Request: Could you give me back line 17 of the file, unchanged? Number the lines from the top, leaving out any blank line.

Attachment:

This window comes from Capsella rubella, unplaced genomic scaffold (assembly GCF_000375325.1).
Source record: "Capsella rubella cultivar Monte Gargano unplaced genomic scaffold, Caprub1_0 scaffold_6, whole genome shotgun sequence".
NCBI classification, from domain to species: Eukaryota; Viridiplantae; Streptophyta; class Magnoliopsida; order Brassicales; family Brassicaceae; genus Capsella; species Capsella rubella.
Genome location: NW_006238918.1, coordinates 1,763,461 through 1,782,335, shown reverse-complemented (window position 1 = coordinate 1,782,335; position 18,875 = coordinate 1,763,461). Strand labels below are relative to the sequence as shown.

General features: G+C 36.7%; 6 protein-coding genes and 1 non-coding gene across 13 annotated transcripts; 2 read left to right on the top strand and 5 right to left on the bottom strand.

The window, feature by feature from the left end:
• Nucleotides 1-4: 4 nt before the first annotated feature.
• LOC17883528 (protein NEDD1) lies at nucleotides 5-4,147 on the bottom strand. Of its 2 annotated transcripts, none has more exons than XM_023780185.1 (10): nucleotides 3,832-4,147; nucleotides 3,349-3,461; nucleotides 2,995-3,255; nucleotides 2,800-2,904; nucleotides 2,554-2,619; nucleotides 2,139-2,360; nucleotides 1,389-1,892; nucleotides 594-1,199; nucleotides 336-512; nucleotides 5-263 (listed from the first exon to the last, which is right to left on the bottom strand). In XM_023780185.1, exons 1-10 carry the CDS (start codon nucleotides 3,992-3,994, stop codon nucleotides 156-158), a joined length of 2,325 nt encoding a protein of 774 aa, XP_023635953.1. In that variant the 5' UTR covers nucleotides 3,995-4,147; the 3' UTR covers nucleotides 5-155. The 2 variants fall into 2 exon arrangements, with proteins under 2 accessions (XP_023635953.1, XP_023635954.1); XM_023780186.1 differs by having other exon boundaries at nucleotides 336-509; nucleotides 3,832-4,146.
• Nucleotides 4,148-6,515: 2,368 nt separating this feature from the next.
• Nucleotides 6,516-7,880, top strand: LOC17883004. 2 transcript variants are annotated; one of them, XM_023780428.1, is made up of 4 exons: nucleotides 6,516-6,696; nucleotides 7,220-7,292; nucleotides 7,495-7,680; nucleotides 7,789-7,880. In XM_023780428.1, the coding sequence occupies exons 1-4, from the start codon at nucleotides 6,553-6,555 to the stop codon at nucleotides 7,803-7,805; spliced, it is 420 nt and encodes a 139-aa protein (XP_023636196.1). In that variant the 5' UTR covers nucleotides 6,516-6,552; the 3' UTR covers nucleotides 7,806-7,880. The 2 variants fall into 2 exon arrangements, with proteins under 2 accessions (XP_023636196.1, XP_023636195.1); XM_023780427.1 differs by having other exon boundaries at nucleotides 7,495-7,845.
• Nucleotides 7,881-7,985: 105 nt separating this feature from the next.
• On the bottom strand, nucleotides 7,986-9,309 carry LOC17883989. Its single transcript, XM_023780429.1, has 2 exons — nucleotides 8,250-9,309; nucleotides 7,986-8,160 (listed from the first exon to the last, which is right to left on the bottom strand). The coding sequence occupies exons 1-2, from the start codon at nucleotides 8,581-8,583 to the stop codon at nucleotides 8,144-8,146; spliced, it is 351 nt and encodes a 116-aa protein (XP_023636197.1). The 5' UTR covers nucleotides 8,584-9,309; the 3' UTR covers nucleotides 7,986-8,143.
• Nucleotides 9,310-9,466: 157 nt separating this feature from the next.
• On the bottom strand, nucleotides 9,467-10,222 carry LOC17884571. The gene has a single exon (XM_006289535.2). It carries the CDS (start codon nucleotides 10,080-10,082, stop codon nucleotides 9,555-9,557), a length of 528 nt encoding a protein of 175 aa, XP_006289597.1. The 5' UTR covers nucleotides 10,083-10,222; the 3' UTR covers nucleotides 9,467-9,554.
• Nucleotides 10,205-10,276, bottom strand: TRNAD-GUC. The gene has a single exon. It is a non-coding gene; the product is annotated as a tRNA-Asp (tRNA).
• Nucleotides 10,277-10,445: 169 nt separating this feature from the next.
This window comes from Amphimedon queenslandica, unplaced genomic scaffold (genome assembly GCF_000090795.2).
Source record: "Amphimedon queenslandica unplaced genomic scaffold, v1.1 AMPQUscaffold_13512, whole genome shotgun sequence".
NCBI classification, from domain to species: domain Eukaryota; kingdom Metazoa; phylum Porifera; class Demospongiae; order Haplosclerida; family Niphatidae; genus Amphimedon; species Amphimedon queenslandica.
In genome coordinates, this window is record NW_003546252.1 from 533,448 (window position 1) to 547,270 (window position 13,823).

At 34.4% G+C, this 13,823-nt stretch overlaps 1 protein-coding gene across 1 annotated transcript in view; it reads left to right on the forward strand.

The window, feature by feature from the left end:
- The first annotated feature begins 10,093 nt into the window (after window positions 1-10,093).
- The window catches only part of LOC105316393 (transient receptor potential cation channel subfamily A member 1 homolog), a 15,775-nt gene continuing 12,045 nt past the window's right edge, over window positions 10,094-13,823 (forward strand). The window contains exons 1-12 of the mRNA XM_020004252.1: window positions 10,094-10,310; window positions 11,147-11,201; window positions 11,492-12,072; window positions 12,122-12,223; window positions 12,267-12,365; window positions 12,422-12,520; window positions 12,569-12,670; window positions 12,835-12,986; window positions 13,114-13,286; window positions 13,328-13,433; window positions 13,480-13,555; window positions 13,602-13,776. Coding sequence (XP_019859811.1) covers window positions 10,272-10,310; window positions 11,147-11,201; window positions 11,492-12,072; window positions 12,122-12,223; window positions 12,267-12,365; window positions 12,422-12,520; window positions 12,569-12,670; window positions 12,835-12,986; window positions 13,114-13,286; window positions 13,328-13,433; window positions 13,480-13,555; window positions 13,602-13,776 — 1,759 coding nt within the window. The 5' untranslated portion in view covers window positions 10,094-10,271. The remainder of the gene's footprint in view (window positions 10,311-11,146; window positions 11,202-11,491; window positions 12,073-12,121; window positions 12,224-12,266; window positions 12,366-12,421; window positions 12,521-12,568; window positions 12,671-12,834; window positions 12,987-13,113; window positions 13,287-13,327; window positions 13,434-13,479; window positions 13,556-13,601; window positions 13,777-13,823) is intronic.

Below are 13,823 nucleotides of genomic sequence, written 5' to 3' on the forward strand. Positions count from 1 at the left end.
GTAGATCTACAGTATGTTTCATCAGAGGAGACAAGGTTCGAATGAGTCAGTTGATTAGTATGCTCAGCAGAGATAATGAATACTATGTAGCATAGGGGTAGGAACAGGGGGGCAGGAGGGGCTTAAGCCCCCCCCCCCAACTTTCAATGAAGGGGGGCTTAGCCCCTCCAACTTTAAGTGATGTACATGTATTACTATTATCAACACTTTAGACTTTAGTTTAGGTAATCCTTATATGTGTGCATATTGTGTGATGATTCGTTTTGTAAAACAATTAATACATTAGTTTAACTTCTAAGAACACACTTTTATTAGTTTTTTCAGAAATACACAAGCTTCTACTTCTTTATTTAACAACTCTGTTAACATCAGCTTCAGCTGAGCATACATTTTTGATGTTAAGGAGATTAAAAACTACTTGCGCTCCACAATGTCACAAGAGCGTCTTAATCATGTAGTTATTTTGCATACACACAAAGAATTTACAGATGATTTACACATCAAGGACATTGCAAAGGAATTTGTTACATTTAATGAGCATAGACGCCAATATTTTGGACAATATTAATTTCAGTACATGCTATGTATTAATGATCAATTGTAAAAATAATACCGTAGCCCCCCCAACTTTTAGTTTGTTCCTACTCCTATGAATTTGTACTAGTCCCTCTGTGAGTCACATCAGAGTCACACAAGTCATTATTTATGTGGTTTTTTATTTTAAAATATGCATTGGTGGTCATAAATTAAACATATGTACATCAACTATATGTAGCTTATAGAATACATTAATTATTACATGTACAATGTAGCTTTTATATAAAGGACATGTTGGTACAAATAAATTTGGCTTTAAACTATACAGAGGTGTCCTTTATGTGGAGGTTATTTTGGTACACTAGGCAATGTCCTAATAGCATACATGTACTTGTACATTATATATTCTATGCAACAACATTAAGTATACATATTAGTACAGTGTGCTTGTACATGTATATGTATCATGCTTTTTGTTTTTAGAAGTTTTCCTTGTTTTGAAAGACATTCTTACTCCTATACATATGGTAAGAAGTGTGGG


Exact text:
This window comes from Amphimedon queenslandica, unplaced genomic scaffold (genome assembly GCF_000090795.2).